Nothing Can Possibly Go Wrong is your happy place. With robots.

Illustration for article titled Nothing Can Possibly Go Wrong is your happy place. With robots.

Nothing Can Possibly Go Wrong came out about a month ago, and I keep looking back and finding new favorite moments and reasons to celebrate this awesome book about robots and cheerleaders. It's seriously become my happy place lately.

In Nothing Can Possibly Go Wrong, Charlie and Nate are a weirdly mismatched pair of high school friends. Charlie is the captain of the basketball team, and an all-around popular kid. Nate is a computer geek and member of the robotics club. Their unlikely friendship is fine — until the cheerleaders and the robotics club are competing for the same money. Either for uniforms, or for robot supplies. Nate declares war on the cheerleaders, running for Student Council so he can get the money. And the cheerleaders fight back, naming the perfect candidate to run against Nate: Charlie.


The high-school politics get ugly and hilarious, with the roboticists and cheerleaders competing to fight dirtier, and it's just a wee bit reminiscent of Election, which is a very good thing. But then things take a surprising turn, which I won't give away, and the whole thing just gets more and more awesome.

We featured this story back when it was a webcomic, and we've also featured the work of artist Faith Erin Hicks before. Back then, the comic was still half completed, and we expressed a hope that there would be lots of great robot action, as well as some chainsaws. Having read the whole thing cover to cover, I can attest that the robot action more than delivers, and there are chainsaw teeth if not actual chainsaws. There may be some fist-pumping as you read the final 20 or 30 pages.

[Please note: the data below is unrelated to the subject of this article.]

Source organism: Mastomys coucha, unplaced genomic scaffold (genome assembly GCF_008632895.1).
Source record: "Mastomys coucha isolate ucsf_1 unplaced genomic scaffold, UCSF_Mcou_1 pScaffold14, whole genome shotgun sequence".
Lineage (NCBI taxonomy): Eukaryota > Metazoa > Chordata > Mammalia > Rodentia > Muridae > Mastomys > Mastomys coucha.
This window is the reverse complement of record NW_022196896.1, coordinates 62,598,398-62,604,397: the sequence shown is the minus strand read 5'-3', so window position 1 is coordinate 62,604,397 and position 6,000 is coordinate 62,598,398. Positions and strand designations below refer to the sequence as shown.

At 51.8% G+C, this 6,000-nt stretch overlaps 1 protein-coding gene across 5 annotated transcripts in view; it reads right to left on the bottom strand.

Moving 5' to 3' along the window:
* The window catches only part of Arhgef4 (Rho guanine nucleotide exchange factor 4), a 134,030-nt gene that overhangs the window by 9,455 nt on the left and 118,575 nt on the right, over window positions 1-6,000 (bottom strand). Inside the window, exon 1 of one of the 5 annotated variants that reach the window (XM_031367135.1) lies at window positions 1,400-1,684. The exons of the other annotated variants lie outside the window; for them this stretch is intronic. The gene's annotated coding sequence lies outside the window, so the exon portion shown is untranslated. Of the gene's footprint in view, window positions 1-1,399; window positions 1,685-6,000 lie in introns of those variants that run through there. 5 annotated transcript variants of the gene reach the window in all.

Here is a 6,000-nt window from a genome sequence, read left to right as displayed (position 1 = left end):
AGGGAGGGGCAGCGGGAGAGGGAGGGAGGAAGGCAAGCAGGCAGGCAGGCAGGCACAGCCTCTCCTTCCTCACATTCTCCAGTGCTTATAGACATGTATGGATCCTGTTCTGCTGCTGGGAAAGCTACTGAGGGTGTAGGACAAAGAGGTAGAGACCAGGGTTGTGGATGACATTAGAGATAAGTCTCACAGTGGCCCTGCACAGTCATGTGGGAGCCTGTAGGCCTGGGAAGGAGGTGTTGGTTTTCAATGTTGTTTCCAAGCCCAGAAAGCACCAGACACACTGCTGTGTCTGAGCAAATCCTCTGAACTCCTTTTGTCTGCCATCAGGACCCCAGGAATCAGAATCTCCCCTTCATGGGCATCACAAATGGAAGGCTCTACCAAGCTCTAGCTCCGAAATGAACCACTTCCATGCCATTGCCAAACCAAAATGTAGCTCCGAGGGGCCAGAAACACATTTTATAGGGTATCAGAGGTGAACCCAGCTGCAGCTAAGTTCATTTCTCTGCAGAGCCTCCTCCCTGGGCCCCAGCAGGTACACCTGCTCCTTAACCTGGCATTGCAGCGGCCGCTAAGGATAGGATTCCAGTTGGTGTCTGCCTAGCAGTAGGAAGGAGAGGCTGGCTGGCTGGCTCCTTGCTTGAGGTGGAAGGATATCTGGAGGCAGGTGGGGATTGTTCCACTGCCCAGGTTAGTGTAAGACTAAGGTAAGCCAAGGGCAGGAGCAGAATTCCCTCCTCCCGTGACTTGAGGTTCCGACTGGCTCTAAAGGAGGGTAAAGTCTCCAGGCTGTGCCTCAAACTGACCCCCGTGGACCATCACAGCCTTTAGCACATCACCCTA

Illustration for article titled Nothing Can Possibly Go Wrong is your happy place. With robots.

Anyway, Hicks' artwork is amazing — she has a flair for comedy, and her slightly chaotic lines remind me of some of my favorite Evan Dorkin comics, weirdly enough. And writer Prudence Shen does a great job of making you empathize with all of these teenagers — yes, even the mean cheerleaders — and turning this into a great character-based story.

And that's really what's great about Nothing Can Possibly Go Wrong — you get sucked into caring about these people, and about the friendship between Charlie and Nate. You want to see these kids crush the world of robotics, and you want to see Charlie cope with his divorced mom's new boyfriend. Also, you wind up rooting a lot for Joanna, one of the members of the robot club who develops a massive attachment to their new robot — and turns out to be just an amazing gladiator-robot controller. I want a sequel in which Joanna pilots a robot and takes on Hugh Jackman's character from Real Steel. I want that very badly, in fact.


All in all, Nothing Can Possibly Go Wrong is pretty great stuff. It's got a lot of the best elements of high-school comedies, but with slightly more complex characterization. And more than enough robot action to go around. (And you can read an interview with Faith Erin Hicks about the series over at Kotaku.) Highly recommended.


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Lauren Davis

If Faith Erin Hicks drew a thousand pages of robot battle comics, I would read them. And then read them again.